A photo of a lorry

Ensuring the integrity of UK food imports post Brexit

The conclusion of the EU exit transition period has undeniably posed novel challenges for regulatory authorities, including border control enforcement and capacity, trade disruption between the UK and EU, regulatory disparities, and data sharing limitations.

Recent seizures of illegal meat at Dover highlight ongoing challenges. Chief executive of the British Meat Processors Association (BMPA), Nick Allen, notes that budget constraints in local government have led to shortages in staffing at UK ports, potentially facilitating the evasion of detection for illegal imports.

“This has come into focus, especially as Defra has confirmed that preventing an outbreak of African Swine fever is a key focus,” he says.

“With almost 60 tonnes of illegal meat having been seized since September 2022, it’s clear that there is undoubtedly a problem with people trying to bring produce into the country,” says Mr Allen.

“Although the UK’s border forces do a fantastic job with relatively limited resources, I have a concern about how much is slipping through the cracks given the volume of produce that is being discovered.

“Not only does this potentially expose the UK’s population to health risks from produce that doesn’t meet our rigorous standards, as well as the risk of animal borne disease entering the country.”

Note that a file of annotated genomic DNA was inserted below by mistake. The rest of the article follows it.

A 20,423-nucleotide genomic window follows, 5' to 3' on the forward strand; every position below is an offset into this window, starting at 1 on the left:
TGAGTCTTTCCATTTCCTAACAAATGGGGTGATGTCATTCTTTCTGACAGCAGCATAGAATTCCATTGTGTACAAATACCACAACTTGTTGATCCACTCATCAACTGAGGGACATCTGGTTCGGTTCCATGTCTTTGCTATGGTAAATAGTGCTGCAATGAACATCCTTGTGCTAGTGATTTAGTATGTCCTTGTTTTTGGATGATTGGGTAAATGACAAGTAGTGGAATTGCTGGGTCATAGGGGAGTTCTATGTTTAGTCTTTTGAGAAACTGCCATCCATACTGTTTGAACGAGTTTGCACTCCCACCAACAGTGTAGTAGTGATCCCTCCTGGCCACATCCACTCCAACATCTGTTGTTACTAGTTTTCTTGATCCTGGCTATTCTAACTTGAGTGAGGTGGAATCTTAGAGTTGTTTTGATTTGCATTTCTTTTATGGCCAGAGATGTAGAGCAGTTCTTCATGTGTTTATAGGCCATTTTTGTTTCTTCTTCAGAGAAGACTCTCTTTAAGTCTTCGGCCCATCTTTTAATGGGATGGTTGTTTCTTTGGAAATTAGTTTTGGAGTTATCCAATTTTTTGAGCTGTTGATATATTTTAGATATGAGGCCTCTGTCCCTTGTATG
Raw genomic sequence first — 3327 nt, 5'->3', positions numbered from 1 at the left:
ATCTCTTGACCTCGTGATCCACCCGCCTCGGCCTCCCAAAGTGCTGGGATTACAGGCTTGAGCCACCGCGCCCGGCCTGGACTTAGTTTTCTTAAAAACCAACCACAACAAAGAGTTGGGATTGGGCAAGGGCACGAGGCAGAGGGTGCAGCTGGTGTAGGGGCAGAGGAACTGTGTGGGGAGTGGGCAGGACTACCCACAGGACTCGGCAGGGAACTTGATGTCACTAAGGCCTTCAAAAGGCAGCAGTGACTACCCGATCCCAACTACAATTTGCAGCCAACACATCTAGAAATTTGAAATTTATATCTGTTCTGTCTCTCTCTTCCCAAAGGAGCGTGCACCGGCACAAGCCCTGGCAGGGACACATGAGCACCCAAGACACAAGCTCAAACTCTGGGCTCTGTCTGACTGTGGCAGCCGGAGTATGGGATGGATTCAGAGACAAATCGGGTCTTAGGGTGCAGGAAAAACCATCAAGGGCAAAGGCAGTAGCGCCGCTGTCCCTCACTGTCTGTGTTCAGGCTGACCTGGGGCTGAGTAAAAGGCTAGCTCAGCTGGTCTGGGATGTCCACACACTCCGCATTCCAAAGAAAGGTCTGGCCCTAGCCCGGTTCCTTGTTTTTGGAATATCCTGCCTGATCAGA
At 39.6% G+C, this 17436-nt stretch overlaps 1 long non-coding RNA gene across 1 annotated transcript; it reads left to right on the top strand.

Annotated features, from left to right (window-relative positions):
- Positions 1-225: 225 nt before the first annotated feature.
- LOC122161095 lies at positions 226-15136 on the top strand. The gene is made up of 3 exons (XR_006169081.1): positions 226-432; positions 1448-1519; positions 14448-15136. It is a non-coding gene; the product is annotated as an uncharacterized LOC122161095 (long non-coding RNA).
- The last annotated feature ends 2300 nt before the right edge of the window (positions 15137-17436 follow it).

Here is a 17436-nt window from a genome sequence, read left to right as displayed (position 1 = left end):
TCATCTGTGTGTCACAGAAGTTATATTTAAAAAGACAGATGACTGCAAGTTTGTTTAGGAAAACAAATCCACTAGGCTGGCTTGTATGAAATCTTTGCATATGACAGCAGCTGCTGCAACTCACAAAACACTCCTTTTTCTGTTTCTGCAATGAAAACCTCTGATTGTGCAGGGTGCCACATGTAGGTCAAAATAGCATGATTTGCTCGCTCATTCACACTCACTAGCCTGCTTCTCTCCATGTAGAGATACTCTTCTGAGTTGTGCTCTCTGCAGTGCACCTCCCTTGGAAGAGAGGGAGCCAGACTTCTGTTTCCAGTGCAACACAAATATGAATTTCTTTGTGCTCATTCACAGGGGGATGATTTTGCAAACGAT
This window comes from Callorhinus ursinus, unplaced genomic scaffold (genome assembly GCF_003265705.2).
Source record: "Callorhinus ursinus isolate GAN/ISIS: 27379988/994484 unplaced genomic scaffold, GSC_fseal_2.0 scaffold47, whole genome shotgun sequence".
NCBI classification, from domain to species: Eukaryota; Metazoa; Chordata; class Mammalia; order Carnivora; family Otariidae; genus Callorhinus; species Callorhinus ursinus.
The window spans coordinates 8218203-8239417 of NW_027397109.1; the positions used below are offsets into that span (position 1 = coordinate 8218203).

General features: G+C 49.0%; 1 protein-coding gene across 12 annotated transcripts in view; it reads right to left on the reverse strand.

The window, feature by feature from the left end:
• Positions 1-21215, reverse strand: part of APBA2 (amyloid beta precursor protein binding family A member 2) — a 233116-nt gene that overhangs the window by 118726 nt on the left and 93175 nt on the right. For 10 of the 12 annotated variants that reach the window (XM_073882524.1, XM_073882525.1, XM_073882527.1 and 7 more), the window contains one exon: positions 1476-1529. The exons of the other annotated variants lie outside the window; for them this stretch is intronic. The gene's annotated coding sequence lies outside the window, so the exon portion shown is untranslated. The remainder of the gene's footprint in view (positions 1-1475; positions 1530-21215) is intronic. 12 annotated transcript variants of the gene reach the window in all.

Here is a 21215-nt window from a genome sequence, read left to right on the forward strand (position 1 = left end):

The BTOM came into force the end of January and requires export health certificates and pre-notification for all EU imports of medium- and high-risk food items. Physical inspections will commence on April 30th at a newly established facility manned by UK veterinarians to verify compliance with UK regulations. 

“UK producers, including those in the BMPA and fiin, have been concerned that there has been an uneven playing field as the delay in implementing post-Brexit border checks meant food imported to UK was subject to fewer checks than UK produce exported to EU,” he says.

As well as levelling the playing field, these certificates should help to reduce the risk of illegally imported food. 

“These certificates will provide an easy way for border patrol staff to find illegal, potentially unsafe imports. However, with the terminal being 22 miles inland and with drivers being under no obligation to go to the terminal, it’s possible that this may cause more delays,” says Mr Allen.

The impact on UK food businesses is not yet known. In the meantime, the industry continues to manage ongoing and concurrent supply chain disruptions. 

“With 12% of global container ships passing through the Red Sea, the disruption by pirates there is having an enormous effect globally,” says Mr Allen. 

“Although I hope that this issue is resolved quickly to minimise the impact on the end consumer, it comes as a reminder that we should be working together to form more resilient supply chains.”

In this ever-evolving landscape, continued vigilance around the risk of food fraud is key. All members of fiin are committed to the highest standards of food quality and safety. The fiin Board would welcome any steps to ensure that any food that reaches the consumer complies to the same high standards as food produced in the UK. Fiin continues to collaborate with the UK food industry, as well as regulators and other stakeholders to identify and mitigate risks and protect the integrity of food supply chains. 

For more information on how to join fiin, click here.